|Hills and blowing up||filtersweep|
Jul 2, 2003 5:15 AM
|I've been riding in several hill rides that have a few thousand feet of climbing- mostly river bluffs as there are no mtns anywhere near here. These are club A-rides, and they attract rather accomplished riders and racers. I'm beginning to pray for rain, hope I'm stuck at work late, wishing for horrendous traffic jams... anything to avoid these rides. The only thing I like about them is they truly are a challenge to stay with the lead group.
There seem to be a few cliques within the club, and invariably the "hill people" show up and have their own little sub-group. One of the guys, who has the upper body of a nine-year old simply rockets UP the hills, never appears to be in the least amount of distress, and when it is all said and done, one of my riding buddies looked at him derisively across the parking lot and said, "Look at him, he doesn't even need a shower." This on a ride where I typically explore a NEW maximum heart rate each time ;)
I'm trying to understand this phenomenon. Do these people even come close to experiencing pain on these climbs, or are their heartrates tucked in nicely at maybe 80%? Do they wait all week for this ride so they have fresh legs while we are still suffering from last night's sprintathon? Does an extra 10-20 lbs of upper body muscle really make THAT much of a difference? Is there that much difference in cardio conditioning? Do they have a different pain threshold (and I'm sorry, but wearing a HRM at least provides me with some objectivity, if you know what I mean)? Or, are they simply from another planet? Where they are impervious to the laws of gravity?
Who ARE these people?!
|re: Hills and blowing up||andy02|
Jul 2, 2003 5:44 AM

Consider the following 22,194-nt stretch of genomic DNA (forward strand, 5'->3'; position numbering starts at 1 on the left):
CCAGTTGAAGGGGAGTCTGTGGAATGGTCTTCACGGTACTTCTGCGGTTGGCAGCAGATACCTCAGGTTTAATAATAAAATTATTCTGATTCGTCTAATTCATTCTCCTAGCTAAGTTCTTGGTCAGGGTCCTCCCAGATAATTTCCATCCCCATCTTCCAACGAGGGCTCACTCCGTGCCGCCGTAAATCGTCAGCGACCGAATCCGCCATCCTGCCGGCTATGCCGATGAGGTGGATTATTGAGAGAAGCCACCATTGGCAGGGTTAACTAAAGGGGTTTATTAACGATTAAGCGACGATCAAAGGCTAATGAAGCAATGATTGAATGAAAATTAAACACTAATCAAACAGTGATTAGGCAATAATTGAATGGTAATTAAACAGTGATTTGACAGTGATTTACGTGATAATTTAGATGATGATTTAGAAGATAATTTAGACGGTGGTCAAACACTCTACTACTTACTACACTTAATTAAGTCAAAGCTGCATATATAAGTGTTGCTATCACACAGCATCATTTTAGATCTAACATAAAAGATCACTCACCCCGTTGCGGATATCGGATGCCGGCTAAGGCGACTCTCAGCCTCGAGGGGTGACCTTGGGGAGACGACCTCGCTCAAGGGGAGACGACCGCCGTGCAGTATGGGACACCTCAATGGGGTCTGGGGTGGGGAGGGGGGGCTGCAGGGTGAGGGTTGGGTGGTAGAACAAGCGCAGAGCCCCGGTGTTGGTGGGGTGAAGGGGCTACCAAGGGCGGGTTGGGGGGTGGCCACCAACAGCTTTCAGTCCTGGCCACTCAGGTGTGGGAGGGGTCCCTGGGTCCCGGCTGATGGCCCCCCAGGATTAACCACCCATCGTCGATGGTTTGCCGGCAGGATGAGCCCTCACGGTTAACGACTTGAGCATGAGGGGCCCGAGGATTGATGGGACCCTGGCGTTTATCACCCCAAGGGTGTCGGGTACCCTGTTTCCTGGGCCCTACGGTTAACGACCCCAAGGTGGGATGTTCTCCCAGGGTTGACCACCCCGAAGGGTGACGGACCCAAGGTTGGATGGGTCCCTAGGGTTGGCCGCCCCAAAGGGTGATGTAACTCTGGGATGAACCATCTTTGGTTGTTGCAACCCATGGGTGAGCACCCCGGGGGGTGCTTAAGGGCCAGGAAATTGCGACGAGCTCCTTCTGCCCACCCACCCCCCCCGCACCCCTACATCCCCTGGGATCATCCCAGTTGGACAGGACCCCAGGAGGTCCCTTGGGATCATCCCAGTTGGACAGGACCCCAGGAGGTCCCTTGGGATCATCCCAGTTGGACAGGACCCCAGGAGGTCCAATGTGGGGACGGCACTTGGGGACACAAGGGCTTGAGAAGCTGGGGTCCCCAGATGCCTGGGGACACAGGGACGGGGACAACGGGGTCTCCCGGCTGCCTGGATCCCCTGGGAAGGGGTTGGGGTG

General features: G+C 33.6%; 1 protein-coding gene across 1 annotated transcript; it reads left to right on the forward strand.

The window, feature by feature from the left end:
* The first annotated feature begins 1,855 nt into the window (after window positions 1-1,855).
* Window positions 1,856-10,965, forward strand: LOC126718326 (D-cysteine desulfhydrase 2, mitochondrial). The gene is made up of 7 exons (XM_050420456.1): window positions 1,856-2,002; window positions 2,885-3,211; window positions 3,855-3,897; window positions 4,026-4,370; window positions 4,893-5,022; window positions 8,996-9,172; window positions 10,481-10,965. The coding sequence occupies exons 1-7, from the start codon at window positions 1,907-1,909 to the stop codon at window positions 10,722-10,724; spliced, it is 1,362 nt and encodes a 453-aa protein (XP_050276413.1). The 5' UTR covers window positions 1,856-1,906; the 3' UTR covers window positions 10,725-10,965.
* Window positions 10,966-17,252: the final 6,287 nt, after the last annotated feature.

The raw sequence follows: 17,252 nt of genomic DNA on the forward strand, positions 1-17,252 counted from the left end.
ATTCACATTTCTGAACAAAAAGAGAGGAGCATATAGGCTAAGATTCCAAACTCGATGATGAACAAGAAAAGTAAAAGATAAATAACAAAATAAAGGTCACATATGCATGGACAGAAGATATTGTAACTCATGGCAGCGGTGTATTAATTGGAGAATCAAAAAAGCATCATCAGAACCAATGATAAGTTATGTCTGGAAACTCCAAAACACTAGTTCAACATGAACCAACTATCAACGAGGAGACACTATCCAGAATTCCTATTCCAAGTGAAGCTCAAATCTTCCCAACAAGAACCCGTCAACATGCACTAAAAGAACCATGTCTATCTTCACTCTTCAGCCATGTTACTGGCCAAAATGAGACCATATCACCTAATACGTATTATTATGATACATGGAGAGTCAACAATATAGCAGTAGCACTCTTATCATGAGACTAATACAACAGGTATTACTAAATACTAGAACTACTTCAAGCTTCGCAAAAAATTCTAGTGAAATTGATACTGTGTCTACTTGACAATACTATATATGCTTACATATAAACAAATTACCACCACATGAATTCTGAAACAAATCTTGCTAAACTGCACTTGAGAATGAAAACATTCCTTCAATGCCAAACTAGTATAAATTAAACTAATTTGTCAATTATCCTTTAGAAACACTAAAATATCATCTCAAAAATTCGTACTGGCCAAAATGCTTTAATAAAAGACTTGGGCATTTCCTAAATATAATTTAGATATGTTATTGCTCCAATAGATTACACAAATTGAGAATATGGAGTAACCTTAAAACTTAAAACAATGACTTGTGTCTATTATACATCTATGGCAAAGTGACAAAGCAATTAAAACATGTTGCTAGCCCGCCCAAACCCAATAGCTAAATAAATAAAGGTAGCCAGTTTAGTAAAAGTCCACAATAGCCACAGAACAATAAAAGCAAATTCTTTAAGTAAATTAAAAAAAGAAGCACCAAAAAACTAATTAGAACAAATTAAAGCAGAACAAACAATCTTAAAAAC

|As one of those with an upper body of a nine year old I can say that I have to look forward to the hills. It is the only place I can make everyone else suffer! the flats suck, I have to grap a wheel and hold on. And yes losing a little weight will make you faster. Now that I don't swim anymore (use to do tri) I am a much better climber. Or maybe it tha fact that all I do is ride now so going from 150-200 miles/week to 200-300 miles/week helps to.
Just be glad you keep going!!!! Because going is half the batttle....or is that knowing? Well as long as you know you will go you won? right?
|Nice to hear||filtersweep|
Jul 2, 2003 6:11 AM
|It is nice to hear the flats suck... that is the one night I look forward to ;) I hang with a small group that dabbles in tri (and we are built like it- like a very lean 170-175) and we share the pacemaking on those rides. There isn't much point drafting off the "little guys" anyway.
The strange thing is, no matter how dead my legs feel, I'm always fine on the flat ride. It is a great workout, but it doesn't have that "challenge" feel- and it is something I always look forward to because it is rather predictable and frankly, fun. The hill rides are very unpredictable and they definitely are not "fun". Funny thing is that I rarely see the hill guys on the flat rides. I always assume it isn't enough of a challenge for them, but I might need to rethink that?